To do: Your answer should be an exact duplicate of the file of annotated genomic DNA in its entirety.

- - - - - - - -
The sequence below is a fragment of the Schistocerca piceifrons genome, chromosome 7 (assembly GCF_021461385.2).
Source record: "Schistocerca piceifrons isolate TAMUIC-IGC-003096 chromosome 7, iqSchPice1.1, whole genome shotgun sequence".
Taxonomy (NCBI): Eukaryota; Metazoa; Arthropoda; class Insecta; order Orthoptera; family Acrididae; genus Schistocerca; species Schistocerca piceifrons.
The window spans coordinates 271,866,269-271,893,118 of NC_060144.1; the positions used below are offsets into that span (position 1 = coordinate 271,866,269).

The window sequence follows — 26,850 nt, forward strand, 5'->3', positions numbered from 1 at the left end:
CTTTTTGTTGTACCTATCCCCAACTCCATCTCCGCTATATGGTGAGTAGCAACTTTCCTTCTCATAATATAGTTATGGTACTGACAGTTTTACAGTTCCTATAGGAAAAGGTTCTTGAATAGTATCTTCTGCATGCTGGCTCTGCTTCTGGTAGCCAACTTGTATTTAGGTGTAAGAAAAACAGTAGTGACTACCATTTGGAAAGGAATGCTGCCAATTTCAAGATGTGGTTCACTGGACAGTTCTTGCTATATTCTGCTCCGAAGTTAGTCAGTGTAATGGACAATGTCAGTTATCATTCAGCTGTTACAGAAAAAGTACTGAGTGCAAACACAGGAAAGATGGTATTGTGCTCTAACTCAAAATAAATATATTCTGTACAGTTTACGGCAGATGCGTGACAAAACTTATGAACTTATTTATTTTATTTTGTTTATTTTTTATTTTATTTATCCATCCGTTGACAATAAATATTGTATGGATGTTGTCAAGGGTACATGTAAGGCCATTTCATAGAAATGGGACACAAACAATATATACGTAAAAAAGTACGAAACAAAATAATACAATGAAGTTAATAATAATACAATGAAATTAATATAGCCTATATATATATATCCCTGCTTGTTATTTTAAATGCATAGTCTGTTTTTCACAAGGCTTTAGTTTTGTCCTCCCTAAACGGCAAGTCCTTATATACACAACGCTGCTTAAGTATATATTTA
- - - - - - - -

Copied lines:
The sequence below is a fragment of the Schistocerca piceifrons genome, chromosome 7 (assembly GCF_021461385.2).
Source record: "Schistocerca piceifrons isolate TAMUIC-IGC-003096 chromosome 7, iqSchPice1.1, whole genome shotgun sequence".
Taxonomy (NCBI): Eukaryota; Metazoa; Arthropoda; class Insecta; order Orthoptera; family Acrididae; genus Schistocerca; species Schistocerca piceifrons.
The window spans coordinates 271,866,269-271,893,118 of NC_060144.1; the positions used below are offsets into that span (position 1 = coordinate 271,866,269).

The window sequence follows — 26,850 nt, forward strand, 5'->3', positions numbered from 1 at the left end:
CTTTTTGTTGTACCTATCCCCAACTCCATCTCCGCTATATGGTGAGTAGCAACTTTCCTTCTCATAATATAGTTATGGTACTGACAGTTTTACAGTTCCTATAGGAAAAGGTTCTTGAATAGTATCTTCTGCATGCTGGCTCTGCTTCTGGTAGCCAACTTGTATTTAGGTGTAAGAAAAACAGTAGTGACTACCATTTGGAAAGGAATGCTGCCAATTTCAAGATGTGGTTCACTGGACAGTTCTTGCTATATTCTGCTCCGAAGTTAGTCAGTGTAATGGACAATGTCAGTTATCATTCAGCTGTTACAGAAAAAGTACTGAGTGCAAACACAGGAAAGATGGTATTGTGCTCTAACTCAAAATAAATATATTCTGTACAGTTTACGGCAGATGCGTGACAAAACTTATGAACTTATTTATTTTATTTTGTTTATTTTTTATTTTATTTATCCATCCGTTGACAATAAATATTGTATGGATGTTGTCAAGGGTACATGTAAGGCCATTTCATAGAAATGGGACACAAACAATATATACGTAAAAAAGTACGAAACAAAATAATACAATGAAGTTAATAATAATACAATGAAATTAATATAGCCTATATATATATATCCCTGCTTGTTATTTTAAATGCATAGTCTGTTTTTCACAAGGCTTTAGTTTTGTCCTCCCTAAACGGCAAGTCCTTATATACACAACGCTGCTTAAGTATATATTTA